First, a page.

Religion and Politics

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Religion and Politics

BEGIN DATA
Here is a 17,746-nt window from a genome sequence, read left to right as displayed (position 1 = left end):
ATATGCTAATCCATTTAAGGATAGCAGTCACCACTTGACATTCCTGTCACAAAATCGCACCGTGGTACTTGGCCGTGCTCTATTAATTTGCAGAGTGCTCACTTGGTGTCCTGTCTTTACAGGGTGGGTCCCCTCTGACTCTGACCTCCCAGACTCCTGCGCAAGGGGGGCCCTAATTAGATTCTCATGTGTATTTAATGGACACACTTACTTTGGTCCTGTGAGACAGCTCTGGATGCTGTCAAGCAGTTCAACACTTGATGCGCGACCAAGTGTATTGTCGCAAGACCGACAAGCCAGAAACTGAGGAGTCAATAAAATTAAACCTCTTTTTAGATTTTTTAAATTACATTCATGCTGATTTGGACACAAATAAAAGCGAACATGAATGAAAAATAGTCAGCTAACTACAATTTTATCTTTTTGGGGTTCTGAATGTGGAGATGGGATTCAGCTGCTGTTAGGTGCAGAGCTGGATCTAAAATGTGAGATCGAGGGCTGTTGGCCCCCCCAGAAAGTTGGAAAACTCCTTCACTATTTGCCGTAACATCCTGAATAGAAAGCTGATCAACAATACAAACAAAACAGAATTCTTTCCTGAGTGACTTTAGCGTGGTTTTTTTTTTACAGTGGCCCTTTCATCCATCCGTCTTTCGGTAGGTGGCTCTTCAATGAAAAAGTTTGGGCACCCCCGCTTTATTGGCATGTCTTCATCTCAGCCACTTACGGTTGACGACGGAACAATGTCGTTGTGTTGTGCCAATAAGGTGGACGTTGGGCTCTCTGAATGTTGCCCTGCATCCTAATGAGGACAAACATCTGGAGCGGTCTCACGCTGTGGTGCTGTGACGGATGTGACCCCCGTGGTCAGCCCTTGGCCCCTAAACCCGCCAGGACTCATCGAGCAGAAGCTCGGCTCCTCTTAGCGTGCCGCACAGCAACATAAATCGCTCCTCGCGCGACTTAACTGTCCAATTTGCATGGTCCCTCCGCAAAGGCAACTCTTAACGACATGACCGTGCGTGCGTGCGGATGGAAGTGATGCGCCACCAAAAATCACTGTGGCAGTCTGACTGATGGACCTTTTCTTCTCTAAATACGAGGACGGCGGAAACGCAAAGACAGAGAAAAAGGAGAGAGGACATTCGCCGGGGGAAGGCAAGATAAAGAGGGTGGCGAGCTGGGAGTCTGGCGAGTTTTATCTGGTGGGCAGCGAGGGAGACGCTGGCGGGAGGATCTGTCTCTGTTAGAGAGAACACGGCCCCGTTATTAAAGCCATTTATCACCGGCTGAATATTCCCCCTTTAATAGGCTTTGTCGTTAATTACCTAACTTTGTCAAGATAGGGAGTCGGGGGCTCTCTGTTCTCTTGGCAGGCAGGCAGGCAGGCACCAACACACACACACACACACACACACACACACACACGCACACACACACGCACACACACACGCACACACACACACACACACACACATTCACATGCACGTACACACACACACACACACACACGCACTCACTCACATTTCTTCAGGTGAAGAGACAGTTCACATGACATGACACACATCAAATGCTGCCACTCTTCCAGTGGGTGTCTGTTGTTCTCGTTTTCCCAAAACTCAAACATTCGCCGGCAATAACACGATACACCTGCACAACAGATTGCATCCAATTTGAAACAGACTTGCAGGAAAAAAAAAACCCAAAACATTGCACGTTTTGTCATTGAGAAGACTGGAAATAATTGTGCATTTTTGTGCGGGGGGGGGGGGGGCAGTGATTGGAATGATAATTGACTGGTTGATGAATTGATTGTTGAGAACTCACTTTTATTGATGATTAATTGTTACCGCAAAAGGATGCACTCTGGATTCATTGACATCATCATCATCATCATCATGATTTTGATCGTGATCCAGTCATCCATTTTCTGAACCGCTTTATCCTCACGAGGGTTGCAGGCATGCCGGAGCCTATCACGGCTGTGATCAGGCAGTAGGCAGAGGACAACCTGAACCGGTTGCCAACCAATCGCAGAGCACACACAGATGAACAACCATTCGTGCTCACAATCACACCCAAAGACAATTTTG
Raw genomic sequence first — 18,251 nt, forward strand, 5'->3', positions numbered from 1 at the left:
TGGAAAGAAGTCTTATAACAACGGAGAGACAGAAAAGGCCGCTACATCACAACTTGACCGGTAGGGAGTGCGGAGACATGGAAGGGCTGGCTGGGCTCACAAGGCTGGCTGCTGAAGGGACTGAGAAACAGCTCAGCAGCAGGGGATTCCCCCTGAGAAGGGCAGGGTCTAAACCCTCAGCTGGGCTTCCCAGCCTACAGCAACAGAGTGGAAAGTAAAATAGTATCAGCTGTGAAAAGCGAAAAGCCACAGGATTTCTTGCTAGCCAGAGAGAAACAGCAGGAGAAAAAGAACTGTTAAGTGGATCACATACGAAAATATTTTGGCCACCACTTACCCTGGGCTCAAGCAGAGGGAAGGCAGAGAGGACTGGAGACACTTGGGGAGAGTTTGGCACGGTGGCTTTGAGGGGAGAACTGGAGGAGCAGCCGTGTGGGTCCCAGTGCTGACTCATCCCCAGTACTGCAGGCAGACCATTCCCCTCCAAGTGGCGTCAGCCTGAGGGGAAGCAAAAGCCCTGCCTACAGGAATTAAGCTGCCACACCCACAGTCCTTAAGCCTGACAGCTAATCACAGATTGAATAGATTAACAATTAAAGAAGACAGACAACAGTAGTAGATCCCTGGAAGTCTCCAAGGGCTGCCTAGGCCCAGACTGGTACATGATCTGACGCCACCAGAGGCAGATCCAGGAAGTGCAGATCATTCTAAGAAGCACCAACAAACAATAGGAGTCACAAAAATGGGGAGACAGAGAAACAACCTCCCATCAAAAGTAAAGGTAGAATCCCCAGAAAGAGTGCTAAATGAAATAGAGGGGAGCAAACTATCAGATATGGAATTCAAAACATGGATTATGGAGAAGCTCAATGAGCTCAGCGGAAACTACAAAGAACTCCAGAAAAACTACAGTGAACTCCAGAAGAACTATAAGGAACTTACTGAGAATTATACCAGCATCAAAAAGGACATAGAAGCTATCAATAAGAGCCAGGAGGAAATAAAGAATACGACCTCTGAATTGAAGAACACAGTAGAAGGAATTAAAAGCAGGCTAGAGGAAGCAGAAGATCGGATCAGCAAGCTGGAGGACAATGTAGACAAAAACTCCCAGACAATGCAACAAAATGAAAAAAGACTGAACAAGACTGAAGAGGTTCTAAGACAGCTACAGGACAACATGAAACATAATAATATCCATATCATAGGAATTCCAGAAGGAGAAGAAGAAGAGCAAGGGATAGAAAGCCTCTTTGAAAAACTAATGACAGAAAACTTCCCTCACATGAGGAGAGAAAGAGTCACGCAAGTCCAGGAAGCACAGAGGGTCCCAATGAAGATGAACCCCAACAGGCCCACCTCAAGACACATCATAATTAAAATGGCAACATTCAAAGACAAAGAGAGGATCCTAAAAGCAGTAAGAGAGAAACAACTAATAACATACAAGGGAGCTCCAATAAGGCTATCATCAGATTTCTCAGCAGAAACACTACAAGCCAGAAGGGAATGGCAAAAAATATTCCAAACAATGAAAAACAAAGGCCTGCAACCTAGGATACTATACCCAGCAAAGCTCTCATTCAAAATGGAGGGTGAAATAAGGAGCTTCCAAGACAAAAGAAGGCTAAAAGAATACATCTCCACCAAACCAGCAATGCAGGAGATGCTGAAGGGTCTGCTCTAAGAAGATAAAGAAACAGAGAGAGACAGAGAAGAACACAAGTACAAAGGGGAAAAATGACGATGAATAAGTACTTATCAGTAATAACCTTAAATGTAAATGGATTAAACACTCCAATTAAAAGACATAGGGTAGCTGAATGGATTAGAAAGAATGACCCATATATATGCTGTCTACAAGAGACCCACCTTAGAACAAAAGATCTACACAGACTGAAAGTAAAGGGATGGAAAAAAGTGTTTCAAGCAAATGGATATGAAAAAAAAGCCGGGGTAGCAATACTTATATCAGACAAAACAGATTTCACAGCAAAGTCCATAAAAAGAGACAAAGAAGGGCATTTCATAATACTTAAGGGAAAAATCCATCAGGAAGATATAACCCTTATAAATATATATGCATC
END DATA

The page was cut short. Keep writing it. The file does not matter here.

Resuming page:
Historically, religion and politics have always played a very significant part in our everyday lives, dating back to the ancient pharaohs of Africa to our modern day society, religion have had a profound effect on our existence as a society. For a good example of how religion affects politics in our modern world we need not look very far but in our own backyard. The influence of Catholicism on Latin American politics, and the role religion plays on Middle Eastern politics have had a profound affect in those related societies. After examining the affects of religion into the above mentioned societies it is clear that the introduction of religion into politics has proven to be suppressive and counterproductive to most third world countries, and various subcultures in first world countries. A very well known writer and scholar on the history of Egypt, Budge, E. A. Wallis, "Egyptian Religion and Society: Egyptian Ideas of the Future Life (Library of the Mystic Arts)". Citadel Press. August 1, 1991. Wrote, “Most scholars have concluded that, in later times at least, there was no close personal tie between the individual Egyptian and the gods, that the gods remained aloof, that their relationship to humans was indirect, communicated to him by means of the king”. We must remember that there was no established book or set of teachings, as the Bible or the Qur'an, and few prescribed conditions of behavior or conduct. Humans were guided essentially by human wisdom and trusted in their belief in the goodness of the gods and of their divine son, the king. An important concept in Egyptian life was the idea of justice. Although the Egyptian was entirely subservient to the state, the king had the duty of translating the will of the gods. The universe had been created by bringing order and justice to replace chaos, and only through the continuance of order and justice could the universe survive. The law of nature, of society, and of the gods was all one whole, and it was the duty of the king to administer that law, which was guided by the concept of justice? As Egypt flourished, so did the state cult. As the pharaohs grew more powerful, they poured riches into the state cult and built huge and splendid temples to their gods. The priesthoods/political leaders then grew very powerful. Much like ancient Egypt, in our not so distant past the social and political questions that have emerged with the transformation of the Catholic Church in Latin America since the 1960’s are numerous and complex. According to a New York Times correspondent Alan Riding, in reviewing Penny Lernoux’s the Cry of the People (1980) and three other recent titles, called the changing role of the Church the most important single variable affecting the resurgence of revolutionary struggles there, and the metamorphosis of the Church “the most important political development in Latin America since the Cuban revolution” (1981, p 3). Although perhaps exaggerated, such claims point to the tremendous significance of the Church in period of widespread crisis and social change. Moreover, “there are many other Catholic movements involved in politics besides those inspired by liberation theology”. This is according to Opus Dei comments made during an interview with the Brazilian Herald (2005, p 3). He also went on to say that “the major challenger to Lula in the forthcoming Brazilian presidential elections is a man who is linked to the very conservative traditionalist Catholic movement, which is also very strong in Peru. The Catholic charismatic movement has also become more and more politically active”. (2005, p 3). As for Protestantism in Latin America, Latin American Protestant identity was forged strongly in opposition to the dominant Catholicism; and, therefore, the political operationalization of a specifically Protestant identity has been more marked there than in the rest of the...
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